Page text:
Learn more about the importance of correct configuration on the Silicon UK In Focus Podcast.
GCHQ advisor and cybersecurity veteran at SonicWall, Bill Conner, commented on the rise in attacks: “We are dealing with an escalating arms race. At the same time, threat actors have gotten better and more efficient in their attacks. They are now leveraging readily available cloud tools to reduce costs and expand their scope in targeting additional attack vectors. The good news is, that the cybersecurity industry has gotten more sophisticated in identifying and stopping new ransomware strains and protecting organisations.”
Conner continued: “There’s better cooperation between the public and private sectors, and greater transparency in many areas. New threat detection and remediation tools have emerged and there’s a greater public awareness of how prolific cyberattacks are. It’s a cyber-arms race that will likely never slow, so we can never slow in our efforts to protect organisations. Although our industry is faster, smarter, and more responsive than ever, the continued challenges to keep pace with changing tactics and behaviour of increasingly sophisticated bad actors, we need to continue building a unified front for the next phase of this conflict.”
Hybrid and secure
An effective cloud security strategy is multifaceted to manage the evolving attacks business cloud deployments could come under. Having skilled staff to manage these strategies can also be a challenge.
“Virtually all organisations in our survey (93%) are moderately to extremely concerned about the massive skills shortage of qualified cybersecurity professionals,” The Cybersecurity Insiders report revealed. “Together, the Cybersecurity Workforce Estimate and Cybersecurity Workforce Gap suggest the global cybersecurity workforce needs to grow 65% to effectively defend organisations’ critical assets.”
Also, how data is protected when it is a rest and in motion must be carefully considered. “Enterprises see encryption and key management as important security controls in the cloud,” says Thales. “They are experiencing challenges with key management solution sprawl and have varying strategies to control encryption keys, which may indicate an opportunity to centralise and consolidate solutions. Enterprises are also embracing zero trust, especially for cloud access, and investing accordingly. The combination of these capabilities is helping enterprises to secure complex multi-cloud environments and enabling cloud transformation to support a remote or hybrid workforce in whatever conditions the future holds for them.”
TCS Risk & Cyber Strategy’s, Bob Scalise advises: “A fully integrated digital ecosystem of partners and suppliers, including third-party vendors and their suppliers, can expose a business to more cyber threats from a growing number of vulnerable areas in corporate IT systems, and a more complex threat landscape. However, from our research, it is clear that although enterprises increasingly rely on digital ecosystems for collaboration, ‘ecosystem partners’ was ranked in last place (10th), with only 16% viewing ‘digital ecosystems’ as a concern. Only 14% listed ecosystem risk as a top priority from board-level discussions. This shows that cyber executives may not be sufficiently prioritising threats beyond the immediate boundaries of their own organisations, such as vulnerabilities in their supply and value chains.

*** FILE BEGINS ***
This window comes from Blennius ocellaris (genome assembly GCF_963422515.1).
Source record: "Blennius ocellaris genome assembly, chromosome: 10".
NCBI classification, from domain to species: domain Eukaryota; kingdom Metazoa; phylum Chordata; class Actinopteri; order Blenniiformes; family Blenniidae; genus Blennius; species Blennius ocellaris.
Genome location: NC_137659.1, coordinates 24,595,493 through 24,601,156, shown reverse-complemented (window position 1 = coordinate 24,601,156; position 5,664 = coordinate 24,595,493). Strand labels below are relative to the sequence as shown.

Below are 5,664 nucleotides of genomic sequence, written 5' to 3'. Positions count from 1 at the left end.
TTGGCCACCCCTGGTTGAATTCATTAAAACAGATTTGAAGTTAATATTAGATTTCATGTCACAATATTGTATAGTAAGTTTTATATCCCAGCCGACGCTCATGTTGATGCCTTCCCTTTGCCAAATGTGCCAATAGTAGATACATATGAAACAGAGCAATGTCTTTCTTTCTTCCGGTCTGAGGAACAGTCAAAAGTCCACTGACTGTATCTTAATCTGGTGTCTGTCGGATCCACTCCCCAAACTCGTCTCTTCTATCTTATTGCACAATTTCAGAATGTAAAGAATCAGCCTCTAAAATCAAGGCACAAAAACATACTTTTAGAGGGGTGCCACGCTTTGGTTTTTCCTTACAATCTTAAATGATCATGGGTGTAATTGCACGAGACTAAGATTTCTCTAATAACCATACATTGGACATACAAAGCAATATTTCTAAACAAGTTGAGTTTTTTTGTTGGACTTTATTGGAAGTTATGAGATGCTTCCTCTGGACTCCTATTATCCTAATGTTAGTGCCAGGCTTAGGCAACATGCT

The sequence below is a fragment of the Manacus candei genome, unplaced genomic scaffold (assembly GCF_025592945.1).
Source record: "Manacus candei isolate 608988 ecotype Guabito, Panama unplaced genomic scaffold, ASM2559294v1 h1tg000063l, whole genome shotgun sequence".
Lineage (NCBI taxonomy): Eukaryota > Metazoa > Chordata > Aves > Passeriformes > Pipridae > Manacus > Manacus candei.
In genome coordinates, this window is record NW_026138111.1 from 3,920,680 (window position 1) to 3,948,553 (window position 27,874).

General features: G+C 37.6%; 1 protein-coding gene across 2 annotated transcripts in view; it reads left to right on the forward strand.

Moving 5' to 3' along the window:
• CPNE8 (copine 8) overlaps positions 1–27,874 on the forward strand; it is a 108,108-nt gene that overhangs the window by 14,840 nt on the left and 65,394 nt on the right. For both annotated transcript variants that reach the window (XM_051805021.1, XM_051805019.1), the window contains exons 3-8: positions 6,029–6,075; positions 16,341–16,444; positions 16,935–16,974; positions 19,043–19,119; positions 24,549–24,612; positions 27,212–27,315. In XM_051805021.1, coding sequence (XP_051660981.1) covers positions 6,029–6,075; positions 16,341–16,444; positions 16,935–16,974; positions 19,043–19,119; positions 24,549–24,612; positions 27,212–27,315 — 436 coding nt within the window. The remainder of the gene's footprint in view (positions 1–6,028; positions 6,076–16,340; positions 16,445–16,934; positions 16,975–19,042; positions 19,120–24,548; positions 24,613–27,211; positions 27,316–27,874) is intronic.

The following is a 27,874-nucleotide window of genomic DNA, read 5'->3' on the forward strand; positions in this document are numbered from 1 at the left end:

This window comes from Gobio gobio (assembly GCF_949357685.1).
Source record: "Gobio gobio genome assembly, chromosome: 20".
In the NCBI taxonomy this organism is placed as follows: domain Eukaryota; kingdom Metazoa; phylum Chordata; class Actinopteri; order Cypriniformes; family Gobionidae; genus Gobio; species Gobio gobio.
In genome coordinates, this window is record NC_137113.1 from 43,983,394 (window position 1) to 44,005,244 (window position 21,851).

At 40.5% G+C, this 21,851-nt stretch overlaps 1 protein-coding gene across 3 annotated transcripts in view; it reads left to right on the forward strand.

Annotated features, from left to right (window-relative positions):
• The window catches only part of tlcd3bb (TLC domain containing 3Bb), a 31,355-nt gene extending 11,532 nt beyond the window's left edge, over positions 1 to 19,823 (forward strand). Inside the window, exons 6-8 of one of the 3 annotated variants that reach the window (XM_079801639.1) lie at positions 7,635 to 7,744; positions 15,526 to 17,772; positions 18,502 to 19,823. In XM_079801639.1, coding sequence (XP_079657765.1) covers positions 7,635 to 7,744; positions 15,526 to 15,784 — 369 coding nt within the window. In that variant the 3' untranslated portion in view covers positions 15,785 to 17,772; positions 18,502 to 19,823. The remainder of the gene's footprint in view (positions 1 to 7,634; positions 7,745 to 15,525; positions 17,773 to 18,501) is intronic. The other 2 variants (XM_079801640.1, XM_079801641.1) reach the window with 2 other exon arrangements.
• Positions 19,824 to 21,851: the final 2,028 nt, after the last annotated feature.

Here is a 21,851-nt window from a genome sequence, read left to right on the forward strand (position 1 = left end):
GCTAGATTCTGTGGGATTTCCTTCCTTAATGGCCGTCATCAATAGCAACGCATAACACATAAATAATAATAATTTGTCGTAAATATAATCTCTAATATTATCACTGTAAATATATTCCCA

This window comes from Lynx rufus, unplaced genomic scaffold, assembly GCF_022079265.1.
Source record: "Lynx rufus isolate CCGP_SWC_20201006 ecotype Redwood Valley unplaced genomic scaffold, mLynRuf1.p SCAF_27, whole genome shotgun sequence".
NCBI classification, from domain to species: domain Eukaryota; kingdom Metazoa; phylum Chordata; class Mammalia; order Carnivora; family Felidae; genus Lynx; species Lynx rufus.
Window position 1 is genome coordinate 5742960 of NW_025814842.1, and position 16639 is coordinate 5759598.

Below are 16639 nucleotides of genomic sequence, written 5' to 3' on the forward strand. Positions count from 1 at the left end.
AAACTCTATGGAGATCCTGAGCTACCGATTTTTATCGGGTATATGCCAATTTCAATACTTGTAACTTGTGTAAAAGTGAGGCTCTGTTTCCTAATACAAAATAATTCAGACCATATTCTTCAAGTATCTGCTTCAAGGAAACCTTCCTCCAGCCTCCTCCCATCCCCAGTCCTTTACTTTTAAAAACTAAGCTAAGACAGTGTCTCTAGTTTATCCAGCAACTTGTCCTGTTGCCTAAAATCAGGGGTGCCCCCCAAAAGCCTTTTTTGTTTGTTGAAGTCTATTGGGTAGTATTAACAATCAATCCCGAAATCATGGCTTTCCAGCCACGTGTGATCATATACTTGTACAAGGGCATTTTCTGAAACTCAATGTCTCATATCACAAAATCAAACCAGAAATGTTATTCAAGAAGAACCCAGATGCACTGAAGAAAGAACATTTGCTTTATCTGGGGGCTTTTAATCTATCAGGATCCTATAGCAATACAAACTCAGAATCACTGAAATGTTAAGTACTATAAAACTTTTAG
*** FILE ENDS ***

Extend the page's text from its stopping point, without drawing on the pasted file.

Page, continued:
Ultimately, cloud security must form the bedrock of every enterprise. As the cloud reinforces its importance for efficient business processes, adequately protecting these assets is paramount.
Tom Ascroft, CISO, Unit4.
Tom joined Unit4 in February 2021 and is accountable for Unit4’s Cyber Security globally, identifying emerging security threats and developing strategies, policies, overarching controls and organizational security culture that are pivotal to mitigating them. Before joining Unit4, Tom was Chief Information Security Officer at the University of Surrey, where he transformed and re-shaped the cyber security offering with the IT Services department. Previously Tom held the Director of Information Security role across EMEA for Avanti Communications, followed by Head of Information Security Consulting for Legal & General PLC in the UK covering Information Security requests, third-party Cyber assurance, Penetration Testing, and Application Testing. Tom holds an MBA from Warwick Business School.